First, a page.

COPD 5 (2.7) 3 (1.9) 2 (8.7) 0.121*
Previous PCI 16 (8.8) 15 (9.4) 1 (4.3) 0.421
Previous MI 15 (8.2) 12 (7.5) 3 (13.0) 0.37
Hypertension 60 (33.0) 52 (32.7) 8 (34.8) 0.843
Symptom door-to-balloon time (minutes) , median (IR) 195 (120 to 300) 195 (120 to 290) 195 (140 to 375) 0.263
Admission Systolic arterial pressure (mmHg), median (IR) 125 (110-140) 125 (110-140) 120 (110-130) 0.174
Admission heart rate (bpm), median (IR) 76 (67-89) 75 (66-89) 78 (71-88) 0.232
AMI location, frequency (%) 0.011
Anterior 98 (53.8) 79 (49.7) 19 (82.6)
Inferior 72 (39.6) 68 (42.8) 4 (17.4)
Other 12 (6.6) 12 (7.5) 0 (0.0)
Coronary artery disease, frequency (%) 0.203
1-vessel 108 (59.3) 92 (57.9) 16 (69.6)
2-vessel 42 (23.1) 36 (22.6) 6 (26.1)
3 – vessel 32 (17.6) 31 (19.5) 1 (4.3)
PCI failure, frequency (%) 3 (1.7) 2 (1.3) 1 (4.5) 0.325*
Killip, frequency (%) 0.186
1-II 170 (93.4) 150 (94.3) 20 (87.8)
III-IV 12 (6.6) 9 (5.7) 3 (13.0)
Admission LVEF (%), median (IR) 45 (40-52) 45 (40-52) 45 (40-51) 0.695
Discharge LVEF (%), median (IR) 48 (43-54) 50 (44-55) 46 (42.5-50) 0.164
In-ICCU mortality, frequency (%) 4 (2.2) 3 (1.9) 1 (4.3) 0.420*
Total mortality, frequency (%) 7/125 (5.6) 5/111 (4.5) 2/14 (14.3) 0.134
total follow-up (months), median (IR) 37 (15-63) 34 (14-62) 52 (32-65) 0.315

*Fisher’s exact test

BMI: body mass index; COPD: chronic obstructive pulmonary disease; PCI: percutaneous coronary intervention; MI: myocardial infarction; AMI: acute myocardial infarction; LVEF: left ventricular ejection fraction, ICCU: intensive cardiac care unit;

Table 2 Clinical and angiographic data of the study population










Table 3 depicts bio-chemical data. In the comparison between males and females, no difference was detectable except for higher values of uric acid observed in males (p < 0.001). The use of devices and well as the incidence of complications were comparable between males and females [Table 4]. During ICCU stay, males were more frequently administered ACE-inibitors/angiotensin receptor blockers (p=0.029), while no differences were observed in medications at discharge [Table 5].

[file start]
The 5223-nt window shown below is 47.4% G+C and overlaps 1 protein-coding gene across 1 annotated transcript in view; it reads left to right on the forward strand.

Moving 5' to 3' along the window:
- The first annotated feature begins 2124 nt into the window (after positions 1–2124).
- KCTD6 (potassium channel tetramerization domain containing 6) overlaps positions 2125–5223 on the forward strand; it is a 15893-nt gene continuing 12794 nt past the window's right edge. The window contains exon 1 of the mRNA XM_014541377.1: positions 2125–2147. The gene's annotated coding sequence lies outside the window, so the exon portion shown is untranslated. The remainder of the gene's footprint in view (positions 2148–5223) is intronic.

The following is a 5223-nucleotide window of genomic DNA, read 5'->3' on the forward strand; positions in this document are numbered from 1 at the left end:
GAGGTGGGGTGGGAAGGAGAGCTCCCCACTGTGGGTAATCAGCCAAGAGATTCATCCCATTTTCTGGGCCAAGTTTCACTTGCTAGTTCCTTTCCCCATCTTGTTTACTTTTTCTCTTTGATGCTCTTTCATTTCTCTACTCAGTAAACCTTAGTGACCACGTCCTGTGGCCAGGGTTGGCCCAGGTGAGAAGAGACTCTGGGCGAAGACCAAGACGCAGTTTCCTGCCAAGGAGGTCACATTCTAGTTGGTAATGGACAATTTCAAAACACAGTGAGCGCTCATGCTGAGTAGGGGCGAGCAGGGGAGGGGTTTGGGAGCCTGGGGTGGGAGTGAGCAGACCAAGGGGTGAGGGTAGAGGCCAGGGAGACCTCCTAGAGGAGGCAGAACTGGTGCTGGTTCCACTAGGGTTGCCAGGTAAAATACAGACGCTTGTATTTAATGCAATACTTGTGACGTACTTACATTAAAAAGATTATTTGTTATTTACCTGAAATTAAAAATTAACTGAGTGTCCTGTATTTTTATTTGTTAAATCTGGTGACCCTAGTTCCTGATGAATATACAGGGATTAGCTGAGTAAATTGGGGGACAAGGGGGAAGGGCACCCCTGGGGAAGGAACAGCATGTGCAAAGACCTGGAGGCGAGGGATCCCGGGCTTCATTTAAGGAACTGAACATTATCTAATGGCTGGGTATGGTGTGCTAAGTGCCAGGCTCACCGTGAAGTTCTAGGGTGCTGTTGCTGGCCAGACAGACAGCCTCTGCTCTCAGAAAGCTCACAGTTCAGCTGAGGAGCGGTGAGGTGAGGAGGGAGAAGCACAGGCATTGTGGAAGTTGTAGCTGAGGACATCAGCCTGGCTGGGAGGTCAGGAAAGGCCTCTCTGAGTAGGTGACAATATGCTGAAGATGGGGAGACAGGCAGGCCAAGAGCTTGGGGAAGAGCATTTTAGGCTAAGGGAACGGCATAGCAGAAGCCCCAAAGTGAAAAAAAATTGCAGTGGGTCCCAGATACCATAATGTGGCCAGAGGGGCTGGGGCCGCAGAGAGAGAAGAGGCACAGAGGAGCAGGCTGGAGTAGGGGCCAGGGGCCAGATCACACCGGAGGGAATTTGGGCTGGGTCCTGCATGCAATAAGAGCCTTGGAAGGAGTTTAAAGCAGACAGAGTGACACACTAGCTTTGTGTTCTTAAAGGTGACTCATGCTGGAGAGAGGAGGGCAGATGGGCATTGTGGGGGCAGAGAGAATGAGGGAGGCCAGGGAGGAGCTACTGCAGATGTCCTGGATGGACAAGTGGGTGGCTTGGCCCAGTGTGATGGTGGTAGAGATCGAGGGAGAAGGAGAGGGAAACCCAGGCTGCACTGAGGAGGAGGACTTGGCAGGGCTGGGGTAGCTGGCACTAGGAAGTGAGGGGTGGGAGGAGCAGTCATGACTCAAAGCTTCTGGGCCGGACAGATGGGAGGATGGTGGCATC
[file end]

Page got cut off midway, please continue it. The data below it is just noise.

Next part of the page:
At univariable regression analysis, admission glycemia and LVEF was associated with total mortality (p < 0.001 and p < 0.001, respectively) [Table 6].


  All patientsn=182 Males n=159 (87.4%) Females n=23 (12.6%) p value
Admission Glucose (g/L) 1.12 (1.01-1.31) 1.11 (1.00-1.31) 1.20 (1.02-1.44) 0.46
Peak glucose (g/L) 1.27 (1.12-1.45) 1.26 (1.11-1.44) 1.33 (1.18-1.46) 0.406
Admission glycemia > 140 mg/dL, frequency (%) 36 (19.8) 30 (18.9) 6 (26.1) 0.417
Discharge glucose (g/L) 0.95 (0.86-1.13) 0.94 (0.86-1.11) 1.04 (0.84-1.31) 0.427
HbA1c > 6.5%, frequency (%) 21 (11.5) 18 (11.3) 3 (13.0) 0.809
Insulinemia (UI/L) 9.1 (5.2-17) 9.3 (5.0-16.8) 8.9 (6.2-15.8) 0.815
HOMA index high, frequency (%) 10/105 (9.5) 8/92 (8.7) 2/13 (15.4) 0.442
Peak Tn I (ng/mL) 86.0 (41.8-179.0) 80.6 (41.9-180.1) 105.0 (41.9-105.0) 0.886
NT-proBNP (pg/mL) 544 (215-1087) 451 (214-1056) 587 (325-1559) 0.33
Uric acid (mg/dL) 5.5 (4.6-6.3) 5.6 (4.8-6.7) 4.2 (3.6-5.2) <0.001
ESR (mm/h) 14 (6+26) 14 (6-25) 18 (6-38) 0.529
Leucocytes (*103/µL) 12.1 (9.4-15.2) 119 (9.4-15.1) 13.3 (10.4-15.6) 0.32
hs-CRP positivity, frequency (%) 46/113 (40.7) 41/99 (41.4) 5/14 (35.7) 0.685
Fibrinogen (mg/dL) 360 (299-410) 362 (302-413) 334 (292-394) 0.327
Admission eGFR (ml/min/1.73m2) 98.4 (84.9-116.0) 98.5 (85.3-116.2) 95.9 (83.6-111.0) 0.88
Nadir eGFR (ml/min/1.73m2) 87.2 (75.7-103.5) 87.2 (75.7-96.8) 88.8 (82.2-97.8) 0.958
Total cholesterol (mg/dL) 197 (165-225) 194 (163-225) 181 (161-220) 0.341
HDL cholesterol (mg/dL) 40 (34-47) 39 (34-46) 41 (35-51) 0.18
Triglycerides (mg/dL) 123 (91-172) 123 (94-163) 103 (62-190) 0.154

All values are medians (IR) unless otherwise specified.

HOMA: homeostatic model assessment; NT-pro BNP: N terminal pro brain natriuretic peptide; ESR: erythrocyte sedimentation rate; CRP: C reactive protein; eGFR: estimated glomerular filtration rate.

Table 3 Laboratory data


 

All patients
n=182

Males
n=159 (87.4%)

Females
n=23 (12.6%)

p value

Mechanical ventilation

11 (6.0)

10 (6.3)

1 (4.3)

0.715

Non invasive ventilation

2 (1.1)

1 (0.6)

1 (4.3)

0.237*

CVVHDF

2 (1.1)

2 (1.3)

0 (0.0)

1*

IABP

31 (17.0)

27 (17.0)

4 (17.4)

0.961

Complications

26 (14.3)

21 (13.2)

5 (21.7)

0.274

WRF

8 (4.4)

6 (3.8)

2 (8.7)

0.282

transfusions

5 (2.7)

4 (2.5)

1 (4.3)

0.495*


All values are frequancies (%)
•Fisher’s exact test
CVVHDF: continuous venous-venous ultradiafiltration; IABP: intra-aortic balloon pump; WRF: worsening renal failure.
Table 4 Devices and complications


  All patientsn=182 Males n=159 (87.4%) Femalesn=23 (12.6%) p value
During ICCU
β-blockers 169 (92.9) 147 (92.5) 22 (95.7) 0.578
ACEi - ARB 165 (90.7) 147 (92.5) 18 (78.3) 0.029
Calcium channel blockers 4 (2.2) 3 (1.9) 1 (4.3) 0.420*
Diuretics 106 (58.2) 91 (57.2) 15 (65.2) 0.468